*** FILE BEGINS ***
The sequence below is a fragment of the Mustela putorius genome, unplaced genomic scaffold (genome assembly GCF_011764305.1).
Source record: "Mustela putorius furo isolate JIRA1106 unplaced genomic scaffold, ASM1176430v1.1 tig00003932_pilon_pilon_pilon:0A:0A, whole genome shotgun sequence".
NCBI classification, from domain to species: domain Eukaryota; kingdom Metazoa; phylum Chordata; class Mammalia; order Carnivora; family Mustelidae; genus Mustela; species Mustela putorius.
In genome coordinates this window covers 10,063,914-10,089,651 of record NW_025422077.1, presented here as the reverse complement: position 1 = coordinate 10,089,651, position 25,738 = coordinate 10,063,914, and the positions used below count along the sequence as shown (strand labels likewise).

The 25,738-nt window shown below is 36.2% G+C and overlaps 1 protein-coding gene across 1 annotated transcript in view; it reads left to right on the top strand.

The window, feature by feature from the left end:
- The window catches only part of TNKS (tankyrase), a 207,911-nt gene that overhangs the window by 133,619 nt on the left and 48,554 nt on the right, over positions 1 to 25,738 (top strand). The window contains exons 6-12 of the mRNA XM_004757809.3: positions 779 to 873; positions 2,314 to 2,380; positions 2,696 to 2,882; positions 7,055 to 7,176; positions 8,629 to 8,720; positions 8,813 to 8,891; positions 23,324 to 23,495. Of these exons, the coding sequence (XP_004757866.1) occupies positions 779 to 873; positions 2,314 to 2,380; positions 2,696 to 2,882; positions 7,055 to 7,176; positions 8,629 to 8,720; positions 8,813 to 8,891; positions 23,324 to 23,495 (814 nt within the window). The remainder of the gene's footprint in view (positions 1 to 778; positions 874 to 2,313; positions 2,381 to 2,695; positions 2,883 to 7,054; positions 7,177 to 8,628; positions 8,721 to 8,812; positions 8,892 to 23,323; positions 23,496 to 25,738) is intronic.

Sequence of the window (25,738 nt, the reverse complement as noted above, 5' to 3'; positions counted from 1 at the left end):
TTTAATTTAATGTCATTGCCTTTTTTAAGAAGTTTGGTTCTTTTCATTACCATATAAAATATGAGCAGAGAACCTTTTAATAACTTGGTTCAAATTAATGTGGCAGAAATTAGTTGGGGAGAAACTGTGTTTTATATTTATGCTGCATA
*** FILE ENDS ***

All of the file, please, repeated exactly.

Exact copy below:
The sequence below is a fragment of the Mustela putorius genome, unplaced genomic scaffold (genome assembly GCF_011764305.1).
Source record: "Mustela putorius furo isolate JIRA1106 unplaced genomic scaffold, ASM1176430v1.1 tig00003932_pilon_pilon_pilon:0A:0A, whole genome shotgun sequence".
NCBI classification, from domain to species: domain Eukaryota; kingdom Metazoa; phylum Chordata; class Mammalia; order Carnivora; family Mustelidae; genus Mustela; species Mustela putorius.
In genome coordinates this window covers 10,063,914-10,089,651 of record NW_025422077.1, presented here as the reverse complement: position 1 = coordinate 10,089,651, position 25,738 = coordinate 10,063,914, and the positions used below count along the sequence as shown (strand labels likewise).

The 25,738-nt window shown below is 36.2% G+C and overlaps 1 protein-coding gene across 1 annotated transcript in view; it reads left to right on the top strand.

The window, feature by feature from the left end:
- The window catches only part of TNKS (tankyrase), a 207,911-nt gene that overhangs the window by 133,619 nt on the left and 48,554 nt on the right, over positions 1 to 25,738 (top strand). The window contains exons 6-12 of the mRNA XM_004757809.3: positions 779 to 873; positions 2,314 to 2,380; positions 2,696 to 2,882; positions 7,055 to 7,176; positions 8,629 to 8,720; positions 8,813 to 8,891; positions 23,324 to 23,495. Of these exons, the coding sequence (XP_004757866.1) occupies positions 779 to 873; positions 2,314 to 2,380; positions 2,696 to 2,882; positions 7,055 to 7,176; positions 8,629 to 8,720; positions 8,813 to 8,891; positions 23,324 to 23,495 (814 nt within the window). The remainder of the gene's footprint in view (positions 1 to 778; positions 874 to 2,313; positions 2,381 to 2,695; positions 2,883 to 7,054; positions 7,177 to 8,628; positions 8,721 to 8,812; positions 8,892 to 23,323; positions 23,496 to 25,738) is intronic.

Sequence of the window (25,738 nt, the reverse complement as noted above, 5' to 3'; positions counted from 1 at the left end):
TTTAATTTAATGTCATTGCCTTTTTTAAGAAGTTTGGTTCTTTTCATTACCATATAAAATATGAGCAGAGAACCTTTTAATAACTTGGTTCAAATTAATGTGGCAGAAATTAGTTGGGGAGAAACTGTGTTTTATATTTATGCTGCATA